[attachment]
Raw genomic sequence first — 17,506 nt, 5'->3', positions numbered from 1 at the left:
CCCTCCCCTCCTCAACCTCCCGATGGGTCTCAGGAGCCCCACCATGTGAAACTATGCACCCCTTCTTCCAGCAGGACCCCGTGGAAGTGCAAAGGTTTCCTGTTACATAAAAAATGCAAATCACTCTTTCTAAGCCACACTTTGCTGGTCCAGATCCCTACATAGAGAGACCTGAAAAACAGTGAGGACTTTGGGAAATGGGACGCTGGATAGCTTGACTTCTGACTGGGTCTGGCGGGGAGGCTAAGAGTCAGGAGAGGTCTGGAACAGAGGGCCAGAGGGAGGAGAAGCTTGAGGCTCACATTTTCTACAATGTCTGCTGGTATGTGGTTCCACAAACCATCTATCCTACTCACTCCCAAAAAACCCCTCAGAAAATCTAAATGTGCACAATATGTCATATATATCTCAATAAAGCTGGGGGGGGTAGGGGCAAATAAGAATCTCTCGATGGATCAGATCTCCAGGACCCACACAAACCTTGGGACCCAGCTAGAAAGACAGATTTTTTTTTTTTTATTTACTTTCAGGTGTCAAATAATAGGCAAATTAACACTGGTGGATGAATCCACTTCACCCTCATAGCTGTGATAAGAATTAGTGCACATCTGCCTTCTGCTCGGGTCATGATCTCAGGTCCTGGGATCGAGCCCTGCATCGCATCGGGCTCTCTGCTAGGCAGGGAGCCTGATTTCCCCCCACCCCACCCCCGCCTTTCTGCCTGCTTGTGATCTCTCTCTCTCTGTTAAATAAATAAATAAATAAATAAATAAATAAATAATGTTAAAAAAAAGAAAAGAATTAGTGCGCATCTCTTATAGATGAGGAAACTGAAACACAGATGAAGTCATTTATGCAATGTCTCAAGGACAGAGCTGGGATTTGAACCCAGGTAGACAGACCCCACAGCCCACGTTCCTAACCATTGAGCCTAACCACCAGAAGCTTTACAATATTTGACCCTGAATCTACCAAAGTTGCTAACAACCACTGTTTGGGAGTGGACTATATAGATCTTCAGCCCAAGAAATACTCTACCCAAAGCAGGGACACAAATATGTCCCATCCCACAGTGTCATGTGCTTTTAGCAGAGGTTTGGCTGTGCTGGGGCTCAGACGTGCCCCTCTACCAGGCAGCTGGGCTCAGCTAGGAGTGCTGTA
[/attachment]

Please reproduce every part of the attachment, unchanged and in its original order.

Raw genomic sequence first — 17,506 nt, 5'->3', positions numbered from 1 at the left:
CCCTCCCCTCCTCAACCTCCCGATGGGTCTCAGGAGCCCCACCATGTGAAACTATGCACCCCTTCTTCCAGCAGGACCCCGTGGAAGTGCAAAGGTTTCCTGTTACATAAAAAATGCAAATCACTCTTTCTAAGCCACACTTTGCTGGTCCAGATCCCTACATAGAGAGACCTGAAAAACAGTGAGGACTTTGGGAAATGGGACGCTGGATAGCTTGACTTCTGACTGGGTCTGGCGGGGAGGCTAAGAGTCAGGAGAGGTCTGGAACAGAGGGCCAGAGGGAGGAGAAGCTTGAGGCTCACATTTTCTACAATGTCTGCTGGTATGTGGTTCCACAAACCATCTATCCTACTCACTCCCAAAAAACCCCTCAGAAAATCTAAATGTGCACAATATGTCATATATATCTCAATAAAGCTGGGGGGGGTAGGGGCAAATAAGAATCTCTCGATGGATCAGATCTCCAGGACCCACACAAACCTTGGGACCCAGCTAGAAAGACAGATTTTTTTTTTTTTATTTACTTTCAGGTGTCAAATAATAGGCAAATTAACACTGGTGGATGAATCCACTTCACCCTCATAGCTGTGATAAGAATTAGTGCACATCTGCCTTCTGCTCGGGTCATGATCTCAGGTCCTGGGATCGAGCCCTGCATCGCATCGGGCTCTCTGCTAGGCAGGGAGCCTGATTTCCCCCCACCCCACCCCCGCCTTTCTGCCTGCTTGTGATCTCTCTCTCTCTGTTAAATAAATAAATAAATAAATAAATAAATAAATAATGTTAAAAAAAAGAAAAGAATTAGTGCGCATCTCTTATAGATGAGGAAACTGAAACACAGATGAAGTCATTTATGCAATGTCTCAAGGACAGAGCTGGGATTTGAACCCAGGTAGACAGACCCCACAGCCCACGTTCCTAACCATTGAGCCTAACCACCAGAAGCTTTACAATATTTGACCCTGAATCTACCAAAGTTGCTAACAACCACTGTTTGGGAGTGGACTATATAGATCTTCAGCCCAAGAAATACTCTACCCAAAGCAGGGACACAAATATGTCCCATCCCACAGTGTCATGTGCTTTTAGCAGAGGTTTGGCTGTGCTGGGGCTCAGACGTGCCCCTCTACCAGGCAGCTGGGCTCAGCTAGGAGTGCTGTA